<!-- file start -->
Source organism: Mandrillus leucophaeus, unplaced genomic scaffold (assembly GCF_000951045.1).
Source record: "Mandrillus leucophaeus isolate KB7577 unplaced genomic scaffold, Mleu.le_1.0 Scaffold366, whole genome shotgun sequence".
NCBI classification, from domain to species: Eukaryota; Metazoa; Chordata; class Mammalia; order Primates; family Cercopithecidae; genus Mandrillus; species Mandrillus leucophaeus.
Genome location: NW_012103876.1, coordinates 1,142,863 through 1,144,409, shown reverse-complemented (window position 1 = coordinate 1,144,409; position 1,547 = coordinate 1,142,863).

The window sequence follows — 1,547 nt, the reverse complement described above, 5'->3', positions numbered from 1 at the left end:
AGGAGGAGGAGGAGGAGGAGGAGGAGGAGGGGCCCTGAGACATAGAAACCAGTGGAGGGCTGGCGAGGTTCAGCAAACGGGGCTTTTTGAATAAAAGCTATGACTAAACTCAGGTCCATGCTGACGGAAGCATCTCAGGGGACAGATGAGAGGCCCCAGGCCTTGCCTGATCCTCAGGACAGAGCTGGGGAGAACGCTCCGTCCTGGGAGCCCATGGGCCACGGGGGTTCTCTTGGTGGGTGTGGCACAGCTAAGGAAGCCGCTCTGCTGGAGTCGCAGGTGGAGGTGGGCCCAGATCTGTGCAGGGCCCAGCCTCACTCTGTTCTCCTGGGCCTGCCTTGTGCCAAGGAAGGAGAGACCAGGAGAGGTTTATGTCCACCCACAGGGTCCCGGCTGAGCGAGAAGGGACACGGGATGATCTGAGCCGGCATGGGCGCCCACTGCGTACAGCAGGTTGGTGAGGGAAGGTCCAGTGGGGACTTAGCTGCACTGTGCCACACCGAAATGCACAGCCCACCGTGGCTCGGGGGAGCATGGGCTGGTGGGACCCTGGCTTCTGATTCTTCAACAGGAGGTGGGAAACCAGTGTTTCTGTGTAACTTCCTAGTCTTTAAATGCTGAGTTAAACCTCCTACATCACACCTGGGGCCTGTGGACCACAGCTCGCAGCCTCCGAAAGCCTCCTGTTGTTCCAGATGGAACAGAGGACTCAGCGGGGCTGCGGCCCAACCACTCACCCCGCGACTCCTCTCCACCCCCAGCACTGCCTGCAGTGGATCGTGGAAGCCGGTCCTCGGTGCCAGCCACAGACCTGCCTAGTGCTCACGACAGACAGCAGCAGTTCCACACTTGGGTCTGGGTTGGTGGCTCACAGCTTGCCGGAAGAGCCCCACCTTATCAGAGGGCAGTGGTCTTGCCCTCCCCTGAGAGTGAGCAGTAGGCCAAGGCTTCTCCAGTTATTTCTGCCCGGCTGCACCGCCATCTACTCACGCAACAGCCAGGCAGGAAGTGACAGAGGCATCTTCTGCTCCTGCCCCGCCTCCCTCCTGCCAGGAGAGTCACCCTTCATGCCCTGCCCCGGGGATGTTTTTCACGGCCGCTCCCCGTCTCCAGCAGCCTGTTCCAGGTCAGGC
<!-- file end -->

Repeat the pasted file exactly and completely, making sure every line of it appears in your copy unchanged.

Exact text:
Source organism: Mandrillus leucophaeus, unplaced genomic scaffold (assembly GCF_000951045.1).
Source record: "Mandrillus leucophaeus isolate KB7577 unplaced genomic scaffold, Mleu.le_1.0 Scaffold366, whole genome shotgun sequence".
NCBI classification, from domain to species: Eukaryota; Metazoa; Chordata; class Mammalia; order Primates; family Cercopithecidae; genus Mandrillus; species Mandrillus leucophaeus.
Genome location: NW_012103876.1, coordinates 1,142,863 through 1,144,409, shown reverse-complemented (window position 1 = coordinate 1,144,409; position 1,547 = coordinate 1,142,863).

The window sequence follows — 1,547 nt, the reverse complement described above, 5'->3', positions numbered from 1 at the left end:
AGGAGGAGGAGGAGGAGGAGGAGGAGGAGGGGCCCTGAGACATAGAAACCAGTGGAGGGCTGGCGAGGTTCAGCAAACGGGGCTTTTTGAATAAAAGCTATGACTAAACTCAGGTCCATGCTGACGGAAGCATCTCAGGGGACAGATGAGAGGCCCCAGGCCTTGCCTGATCCTCAGGACAGAGCTGGGGAGAACGCTCCGTCCTGGGAGCCCATGGGCCACGGGGGTTCTCTTGGTGGGTGTGGCACAGCTAAGGAAGCCGCTCTGCTGGAGTCGCAGGTGGAGGTGGGCCCAGATCTGTGCAGGGCCCAGCCTCACTCTGTTCTCCTGGGCCTGCCTTGTGCCAAGGAAGGAGAGACCAGGAGAGGTTTATGTCCACCCACAGGGTCCCGGCTGAGCGAGAAGGGACACGGGATGATCTGAGCCGGCATGGGCGCCCACTGCGTACAGCAGGTTGGTGAGGGAAGGTCCAGTGGGGACTTAGCTGCACTGTGCCACACCGAAATGCACAGCCCACCGTGGCTCGGGGGAGCATGGGCTGGTGGGACCCTGGCTTCTGATTCTTCAACAGGAGGTGGGAAACCAGTGTTTCTGTGTAACTTCCTAGTCTTTAAATGCTGAGTTAAACCTCCTACATCACACCTGGGGCCTGTGGACCACAGCTCGCAGCCTCCGAAAGCCTCCTGTTGTTCCAGATGGAACAGAGGACTCAGCGGGGCTGCGGCCCAACCACTCACCCCGCGACTCCTCTCCACCCCCAGCACTGCCTGCAGTGGATCGTGGAAGCCGGTCCTCGGTGCCAGCCACAGACCTGCCTAGTGCTCACGACAGACAGCAGCAGTTCCACACTTGGGTCTGGGTTGGTGGCTCACAGCTTGCCGGAAGAGCCCCACCTTATCAGAGGGCAGTGGTCTTGCCCTCCCCTGAGAGTGAGCAGTAGGCCAAGGCTTCTCCAGTTATTTCTGCCCGGCTGCACCGCCATCTACTCACGCAACAGCCAGGCAGGAAGTGACAGAGGCATCTTCTGCTCCTGCCCCGCCTCCCTCCTGCCAGGAGAGTCACCCTTCATGCCCTGCCCCGGGGATGTTTTTCACGGCCGCTCCCCGTCTCCAGCAGCCTGTTCCAGGTCAGGC